Why would O'Brien succeeding in Nashville reflect so negatively on Edsall? Because it would prove that Franklin succeeded where Edsall couldn't, and it would make Maryland athletic director Kevin Anderson's decision to hire Edsall over Franklin look even worse. Remember, Franklin took over the doormat in the toughest league in America and improved it by four wins in his first season, leading Vanderbilt to a bowl game for only the fifth time in school history. Edsall, meanwhile, took over a team that went 9-4 in 2010 and went 2-10 while playing in a relatively weak conference.

TheWashington Post reported Wednesday that Maryland has filed a complaint with the ACC, which has turned the complaint over to the SEC, of which Vanderbilt is a member. For his part, Franklin has denied any tampering. He has admitted that he and O'Brien remained close after Franklin left for Vanderbilt, but he said he never did anything improper.

"I don't like innuendos and comments being made about tampering and things like that," Franklin told Nashville's 104.5 The Zone last week. "You guys know me. I'm the type of guy, I'm going to have relationships with my players. I hope to have relationships with the guys that play for me for the rest of my life. But the fact that people would make accusations that we tampered or did this or did that, again, I'm just going to defend our program and defend our character and how we do things. But I think it's ridiculous to think that I'm not going to have relationships with these kids after I leave places."

None of this should matter, of course. Michael Rosenberg touted this point in his piece on the O'Brien situation on Tuesday, but it bears repeating. As long as coaches are free to move wherever and whenever they want, players should be allowed to do the same. If schools want to avoid full-scale free agency, they can keep the rule that forces undergraduates to sit out a year after transferring. (O'Brien can play immediately because he will be a graduate student; this is the best rule on the NCAA's books.) But the rules should not allow coaches -- nearly all of whom have left a school during their careers -- to restrict players from changing schools. Jeff Hathaway, the UConn AD at the time, didn't restrict Edsall from negotiating with particular schools. Edsall should extend his departing players that same courtesy.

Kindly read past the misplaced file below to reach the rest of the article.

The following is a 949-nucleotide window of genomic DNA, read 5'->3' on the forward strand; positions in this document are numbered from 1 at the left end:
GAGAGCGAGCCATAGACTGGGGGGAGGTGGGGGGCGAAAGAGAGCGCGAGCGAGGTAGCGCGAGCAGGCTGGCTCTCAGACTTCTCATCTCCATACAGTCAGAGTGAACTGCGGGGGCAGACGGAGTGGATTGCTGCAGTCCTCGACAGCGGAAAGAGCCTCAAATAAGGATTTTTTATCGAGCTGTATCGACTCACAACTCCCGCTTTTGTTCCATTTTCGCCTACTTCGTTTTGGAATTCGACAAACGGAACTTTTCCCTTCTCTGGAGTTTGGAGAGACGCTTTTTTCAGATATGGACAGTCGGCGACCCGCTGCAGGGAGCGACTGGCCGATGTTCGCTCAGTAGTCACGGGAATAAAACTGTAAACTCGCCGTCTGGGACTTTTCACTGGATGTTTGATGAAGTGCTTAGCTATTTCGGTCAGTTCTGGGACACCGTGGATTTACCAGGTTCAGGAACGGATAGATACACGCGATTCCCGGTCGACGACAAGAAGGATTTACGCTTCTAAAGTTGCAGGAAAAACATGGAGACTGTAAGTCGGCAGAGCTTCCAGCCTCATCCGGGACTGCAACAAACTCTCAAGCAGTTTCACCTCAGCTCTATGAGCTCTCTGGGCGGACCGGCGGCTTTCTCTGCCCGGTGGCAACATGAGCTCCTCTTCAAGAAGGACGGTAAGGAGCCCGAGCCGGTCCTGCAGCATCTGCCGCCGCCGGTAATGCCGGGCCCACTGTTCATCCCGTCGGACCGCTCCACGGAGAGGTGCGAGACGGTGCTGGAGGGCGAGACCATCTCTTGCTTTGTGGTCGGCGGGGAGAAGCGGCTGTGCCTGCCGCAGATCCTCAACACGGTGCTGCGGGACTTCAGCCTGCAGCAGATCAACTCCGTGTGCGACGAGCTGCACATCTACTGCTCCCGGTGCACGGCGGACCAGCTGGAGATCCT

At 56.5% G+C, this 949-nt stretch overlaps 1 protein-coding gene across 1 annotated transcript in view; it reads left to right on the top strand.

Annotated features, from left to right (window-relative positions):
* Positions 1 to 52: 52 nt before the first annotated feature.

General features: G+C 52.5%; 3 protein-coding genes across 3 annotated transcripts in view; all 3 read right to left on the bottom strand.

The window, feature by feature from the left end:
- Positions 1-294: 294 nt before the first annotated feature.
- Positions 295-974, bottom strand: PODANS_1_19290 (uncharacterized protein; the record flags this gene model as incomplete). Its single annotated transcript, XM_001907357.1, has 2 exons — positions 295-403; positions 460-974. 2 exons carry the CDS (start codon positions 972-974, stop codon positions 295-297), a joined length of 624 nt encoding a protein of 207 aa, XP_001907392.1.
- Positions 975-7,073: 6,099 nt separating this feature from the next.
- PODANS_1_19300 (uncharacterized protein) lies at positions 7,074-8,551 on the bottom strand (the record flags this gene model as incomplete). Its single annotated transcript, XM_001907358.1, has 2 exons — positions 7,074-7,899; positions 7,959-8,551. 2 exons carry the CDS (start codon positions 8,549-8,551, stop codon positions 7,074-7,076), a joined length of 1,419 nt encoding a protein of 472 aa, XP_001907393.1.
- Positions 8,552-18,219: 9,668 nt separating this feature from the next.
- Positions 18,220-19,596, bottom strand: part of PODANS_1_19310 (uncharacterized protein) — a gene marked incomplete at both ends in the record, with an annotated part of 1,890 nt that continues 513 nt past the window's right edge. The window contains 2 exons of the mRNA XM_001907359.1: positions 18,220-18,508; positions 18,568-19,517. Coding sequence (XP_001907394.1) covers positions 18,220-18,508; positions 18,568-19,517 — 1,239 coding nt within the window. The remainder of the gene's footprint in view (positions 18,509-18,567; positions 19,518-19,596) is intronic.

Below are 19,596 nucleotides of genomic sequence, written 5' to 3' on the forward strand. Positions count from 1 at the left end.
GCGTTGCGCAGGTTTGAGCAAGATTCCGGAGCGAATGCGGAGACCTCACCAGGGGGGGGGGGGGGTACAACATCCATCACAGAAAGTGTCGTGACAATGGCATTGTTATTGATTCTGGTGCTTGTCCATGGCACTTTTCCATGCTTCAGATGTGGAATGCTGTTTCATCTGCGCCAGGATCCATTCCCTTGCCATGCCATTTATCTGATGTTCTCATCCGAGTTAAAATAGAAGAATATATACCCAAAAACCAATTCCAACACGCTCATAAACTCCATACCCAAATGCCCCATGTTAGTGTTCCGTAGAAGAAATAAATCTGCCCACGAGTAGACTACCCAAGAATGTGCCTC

The best attitude a coach ever had on this subject belonged to Steve Spurrier. While coaching at Florida in 1999, Spurrier was asked about intra-conference transfers by Mike Bianchi, then a columnist at the Florida Times-Union, at SEC media days. At the time, a debate raged in the league as to whether SEC-to-SEC transfers should have to sit out two years. "It's a free country, isn't it?" Spurrier asked, rhetorically. Then he looked at Bianchi. "Hey, Bianchi," Spurrier said, "you didn't have to sit out two years when you switched newspapers, did you?"

Of course, Spurrier was trying to get linebacker Travis Carroll from Alabama to Florida at the time. (All politics truly are local.) But only a year earlier, Spurrier had allowed quarterback Tim Olmstead to transfer to Vanderbilt, a school Florida plays every year. Olmstead was buried on Florida's depth chart, and Spurrier didn't see a threat in facing him. At the time, Spurrier said he might have to reconsider his stance if he thought the player leaving could beat him.

The coaches have that choice because the schools have given it to them by way of an NCAA rule. It's time to take that option out of the coaches' hands. If NCAA president Mark Emmert truly wants to make his organization treat athletes more fairly, then he'll prevail upon university presidents to approve a rule that allows freedom of movement for NCAA athletes.

Coaches shouldn't always need a public shaming to figure out how to do the right thing.